Just So You'll Know

In an effort to keep Virginians aprised of what their government is up to, we thought you might want to know what the voters of the Commonwealth hath wrought upon us with its decisions last November. Herewith, then, a look at how the new Senate may look and act. Let's start at the top, with the new Majority Leader, Senator Dick Saslaw (D-35, Springfield), who once said on the Senate floor, "There will never be enough money for me" in the state budget and who said last year that property rights are not in the constitution. Sweet! He's also violated Senate order and protocol in verbally abusing Family Foundation lobbyists, at one point causing then-Senator Bill Bolling to call him out. The rumor is that Saslaw and the new liberal leadership will ignore proportionality and bi-partisanship and constitute committees with a 10-5 Democrat/Republican ratio, despite a two seat majority. So much for playing along to get along all these years, right RINOs? What did the extended hand of having Democrat sub-committee chairs and proportional ratios get you now that you are in the minority? Congratulations!

Another favorite to look for is Senator Janet Howell (D-32, Fairfax), who is the new chairman of the Privileges and Elections Committee, where all constitutional amendments originate. Last year she patroned, and got passed, a bill requiring teens to get parental permission to go to tanning salons. Funny how she doesn't think teens need parental permission to join extracurricular school clubs and activities, and is ardently pro-abortion. She also argued on the floor once that parents aren't capable of raising their own children. Go figure.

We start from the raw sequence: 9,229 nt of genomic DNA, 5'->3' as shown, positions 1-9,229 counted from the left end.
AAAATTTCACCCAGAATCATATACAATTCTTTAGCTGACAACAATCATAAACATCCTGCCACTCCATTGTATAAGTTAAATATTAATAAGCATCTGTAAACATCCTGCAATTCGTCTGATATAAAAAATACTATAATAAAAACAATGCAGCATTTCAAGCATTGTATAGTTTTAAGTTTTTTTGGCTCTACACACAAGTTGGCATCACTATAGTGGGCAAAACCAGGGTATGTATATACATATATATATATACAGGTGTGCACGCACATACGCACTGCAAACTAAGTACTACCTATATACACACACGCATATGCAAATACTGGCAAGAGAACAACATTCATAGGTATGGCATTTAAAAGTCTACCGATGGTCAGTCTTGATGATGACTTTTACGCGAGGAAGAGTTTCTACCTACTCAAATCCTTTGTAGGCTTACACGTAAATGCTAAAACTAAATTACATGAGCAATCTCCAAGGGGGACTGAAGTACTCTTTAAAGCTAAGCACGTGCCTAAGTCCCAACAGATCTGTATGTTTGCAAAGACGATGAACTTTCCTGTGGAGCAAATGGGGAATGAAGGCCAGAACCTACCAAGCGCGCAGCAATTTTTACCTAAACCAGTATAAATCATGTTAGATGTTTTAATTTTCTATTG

Other committee chairs include Senator Henry Marsh (D-16, Richmond) who earned a whopping 15 rating on the most recent Family Foundation Report Card, Courts of Justice; Senator Mary Margaret Whipple (D-31, Arlington), another militantly pro-abortion legislator, Rules; and Senator Patsy Ticer (D-30, Alexandria), Agriculture. We didn't know Alexandria had such a thriving farm community.

In addition to the extreme liberalism of the new chairs, they also are all from Northern or urban Virginia. So much for Democrat diversity — no rural Democrats are in the  leadership or are committee chairs, shutting out a large percentage of Virginians from the highest levels of the legislative process. If you have a drawl, you don't belong.

The impact these types of changes are likely to have don't get a lot of notice as liberals are pretty good at erecting facades of "moderation." They're hoping you won't notice what really goes on at the General Assembly this year.

Of course, it's not that the old Senate did much of consequence, except ram tax increases at us and kill almost every commonsense pro-life, pro-family, education-reform, tax-relief and spending-restraint bill. They did, however, throw a bone at pro-life, pro-family Virginians (that is to say, the majority of us) with an occasional school bus or Internet filters bill, especially during an election (read: primary challenge) year.

Still, this new bunch will present a massive set of challenges. Instead of defeating good legislation, they will attempt, with a willing governor, to pass bad legislation. So get active. Write, e-mail and call your senators (and delegates) this session, even those in the leadership (their contact information is above, linked to their names), and let them know how their actions of certain bills will affect Virginia's families. Follow legislation at the General Assembly Web site (also linked above). Most important, stay engaged for the next 60-plus days. The liberals are hoping you won't notice. We do.